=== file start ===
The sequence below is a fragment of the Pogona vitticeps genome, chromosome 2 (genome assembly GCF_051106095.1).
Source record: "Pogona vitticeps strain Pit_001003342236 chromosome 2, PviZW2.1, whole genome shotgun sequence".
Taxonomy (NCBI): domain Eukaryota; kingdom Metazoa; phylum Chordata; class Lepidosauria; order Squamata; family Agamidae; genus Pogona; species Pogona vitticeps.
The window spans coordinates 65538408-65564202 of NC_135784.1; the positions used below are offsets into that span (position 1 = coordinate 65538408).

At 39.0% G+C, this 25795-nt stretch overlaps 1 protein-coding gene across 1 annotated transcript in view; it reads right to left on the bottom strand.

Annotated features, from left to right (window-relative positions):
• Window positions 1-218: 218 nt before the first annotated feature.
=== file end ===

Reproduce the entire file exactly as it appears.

The sequence below is a fragment of the Pogona vitticeps genome, chromosome 2 (genome assembly GCF_051106095.1).
Source record: "Pogona vitticeps strain Pit_001003342236 chromosome 2, PviZW2.1, whole genome shotgun sequence".
Taxonomy (NCBI): domain Eukaryota; kingdom Metazoa; phylum Chordata; class Lepidosauria; order Squamata; family Agamidae; genus Pogona; species Pogona vitticeps.
The window spans coordinates 65538408-65564202 of NC_135784.1; the positions used below are offsets into that span (position 1 = coordinate 65538408).

At 39.0% G+C, this 25795-nt stretch overlaps 1 protein-coding gene across 1 annotated transcript in view; it reads right to left on the bottom strand.

Annotated features, from left to right (window-relative positions):
• Window positions 1-218: 218 nt before the first annotated feature.